During the final debate between Marine Le Pen and Emmanuel Macron leading up to the runoff election, Le Pen made an interesting observation that may end up being one of the best political rebuttals in all of 2017. And her response to the moderators was that no matter who wins, France would be ruled by a woman… either her, or Angela Merkel.
Macron of course went on to win the runoff election, but what may be even more interesting is that information is quickly coming to light that the process was rigged to a massive extent, with ballots submitted for Le Pen summarily being tossed out, and double ballots being sent out to expected Macron supporters.
An image uploaded yesterday purports to show ballots that arrived at a household with five eligible voters.
All five of the ballot papers have been deliberately torn, rendering them invalid.
Additionally, half a million expats living outside of France, the vast majority of whom preferred Macron over Le Pen, received duplicate polling cards before the first round of voting, where it was widely expected that Le Pen, who came second, needed to win to build momentum for the final round. - Infowars
But like with most potentially rigged elections, nothing is ever done to investigate the fraud if the winning candidate is the one the establishment wants in power. Thus the French people are now stuck with Macron for the next four to five years and should expect to see little change take place despite his not being from one of the two primary controlling parties.
Or is that necessarily true?
One of the interesting theories coming out of this election is the assertion that Macron would simply be a puppet of Germany, and more to the point a vassal of Germany’s Chancellor Angela Merkel, particularly because of his stance as a strong supporter of the EU and of the Euro currency. But an article published by a group known as Eurointelligence shortly after the election foreshadows a different allegiance for France’s new President, and it in fact may not benefit Germany at all.
The German political establishment clearly favored Emmanuel Macron over Marine Le Pen during the election campaign, but they are nervous about Macron’s eurozone agenda. As FAZ notes this morning, the relief over his victory still weighs heavier than the reality – which is that Macron and Angela Merkel have diametrically opposed views on the future of the eurozone. Merkel yesterday confirmed her readiness to engage in a dialogue with Macron, but said that eurozone bonds are a no-go. And without Eurobonds – or other forms of a eurozone-level fiscal backstop – none of the Macron agenda would work.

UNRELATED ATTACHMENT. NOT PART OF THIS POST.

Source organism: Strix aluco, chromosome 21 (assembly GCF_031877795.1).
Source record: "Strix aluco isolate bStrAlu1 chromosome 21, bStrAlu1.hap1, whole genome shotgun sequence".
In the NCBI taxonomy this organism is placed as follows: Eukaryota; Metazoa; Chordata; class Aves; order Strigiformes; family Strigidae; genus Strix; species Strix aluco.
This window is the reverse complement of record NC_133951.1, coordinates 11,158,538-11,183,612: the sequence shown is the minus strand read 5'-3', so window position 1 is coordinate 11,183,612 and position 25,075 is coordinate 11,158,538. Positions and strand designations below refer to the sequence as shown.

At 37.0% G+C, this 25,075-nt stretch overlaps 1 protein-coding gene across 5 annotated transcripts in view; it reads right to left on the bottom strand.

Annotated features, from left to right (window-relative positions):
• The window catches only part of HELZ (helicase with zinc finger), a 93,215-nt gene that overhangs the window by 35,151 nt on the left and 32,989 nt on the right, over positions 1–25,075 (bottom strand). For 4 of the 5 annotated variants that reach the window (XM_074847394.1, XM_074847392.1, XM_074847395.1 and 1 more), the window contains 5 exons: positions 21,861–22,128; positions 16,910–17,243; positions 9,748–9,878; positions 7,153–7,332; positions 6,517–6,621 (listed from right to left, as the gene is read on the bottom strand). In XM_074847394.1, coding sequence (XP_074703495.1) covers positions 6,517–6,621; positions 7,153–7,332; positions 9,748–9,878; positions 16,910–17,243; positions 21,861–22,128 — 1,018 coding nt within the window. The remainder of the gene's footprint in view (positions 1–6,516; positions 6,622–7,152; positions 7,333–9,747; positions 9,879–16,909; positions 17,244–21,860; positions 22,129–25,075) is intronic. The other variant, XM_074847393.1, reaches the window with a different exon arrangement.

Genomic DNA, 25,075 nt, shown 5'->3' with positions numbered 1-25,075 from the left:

The FAZ article uses a word for which there is no straight translation – “Zumutungen” – which means an excessive and immoral demand that one can conceivably not fulfil. The paper makes the point that François Hollande also favoured the same kinds of reforms, but let go when he realized that there was no support from Berlin. The article notes that Macron’s ideas go way beyond those of Hollande. His eurozone agenda is not about crisis resolution, but economic shock absorption in general, as evidenced by his ideas for a pan-European unemployment insurance. FAZ is appalled by all of this, as well as by Macron’s idea of a Buy-European act. The paper noted that the eurozone finance ministers, at their meeting in Malta, criticised similar ideas by the European Commission. – Mish Talk